Today’s Old Testament reading cues us in on some of the emotions and dispositions that often go along with conversion.
We meet Naaman. He’s got things pretty good. He’s “highly esteemed and respected by his master” and is quite successful in his professional life as an army commander.
He’s like a lot of us when we’re seemingly at our best. When everything is going well, we’re achieving great things by worldly standards and acclaim is coming our way.
But Naaman’s got a serious problem. It’s being overlooked in the present, but Namaan knows it’s there. He never forgets it.
Naaman is a leper.
And it’s the same for each of us. Each one of us has an individual cross to bear: a weakness, a problem, something the world doesn’t see, yet something with the power to slowly lead us astray or cause us harm.
Naaman’s conversion begins in an unlikely place—he gets some advice from a servant girl living in his household. A girl that his army had captured on a raid a while back. Naaman actually decides to listen to her. Probably a combination of his humility and his desperation, but it jumpstarts the string of events leading to conversion and healing.
And so it is for us! We don’t like to think of ourselves as truly desperate. But when it comes down to it—we are. There’s a humility in recognizing that each of us is desperate for the love of God, for the healing and reconciling that only Jesus can provide. We can’t solve all of our problems or fix our deepest weaknesses on our own—no matter how successful we may be in other areas of our lives.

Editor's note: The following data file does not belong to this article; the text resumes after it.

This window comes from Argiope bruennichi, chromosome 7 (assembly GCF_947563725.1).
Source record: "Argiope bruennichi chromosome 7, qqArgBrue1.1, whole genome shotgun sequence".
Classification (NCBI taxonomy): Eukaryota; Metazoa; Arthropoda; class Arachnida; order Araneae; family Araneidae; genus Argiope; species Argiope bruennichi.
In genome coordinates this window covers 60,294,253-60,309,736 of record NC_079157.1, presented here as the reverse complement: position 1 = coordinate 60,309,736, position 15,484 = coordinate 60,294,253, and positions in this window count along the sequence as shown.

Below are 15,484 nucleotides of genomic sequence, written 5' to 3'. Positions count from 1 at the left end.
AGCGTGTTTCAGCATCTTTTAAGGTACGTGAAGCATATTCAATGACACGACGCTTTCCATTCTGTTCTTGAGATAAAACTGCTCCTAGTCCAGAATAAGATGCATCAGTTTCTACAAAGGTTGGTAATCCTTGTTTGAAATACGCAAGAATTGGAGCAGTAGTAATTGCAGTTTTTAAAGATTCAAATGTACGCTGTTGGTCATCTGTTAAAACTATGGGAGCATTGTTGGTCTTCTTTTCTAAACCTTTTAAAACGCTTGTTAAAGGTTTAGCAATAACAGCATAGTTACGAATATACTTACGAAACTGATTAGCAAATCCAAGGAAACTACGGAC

Following the servant girl’s advice, Naaman heads to Israel and is eventually directed to the prophet Elisha. Elisha directs Naaman to go and wash seven times in the Jordan River.
And what’s Naaman’s response? He’s angry, almost indignant about how simple the cure is.
Now, we could all pile on and criticize Naaman. But we’re often just like him. We struggle through conversion. We get humble enough to start, but then sometimes get angry or resentful about what God calls us to do, especially when it comes down to trusting in God, rather than our own accomplishments or abilities.
Fortunately for Naaman, one of his entourage talks him off the cliff, reminding him that he would have readily accepted an expensive or elusive cure, so why not give this freely offered one a try? Naaman goes and washes himself and is cured.
When we’re turning towards God in a new way—experiencing a first fundamental conversion, or the ongoing conversion that’s part of following Jesus—it can be tempting to think that the Holy Spirit should be leading us towards special challenges or feats that only we can do because of our abilities. But God pours out his grace and love freely in his Son, Jesus Christ.
Jesus is the cure. The healer. The reconciler. It seems so obvious, it’s almost disappointing. But it’s true. And when we see conversion through—experiencing the ups and downs of humility, desperation, anger, and joy—we find, as Naaman did, the wonderful freedom in trusting in God.
Copyright 2014, Colleen Vermeulen
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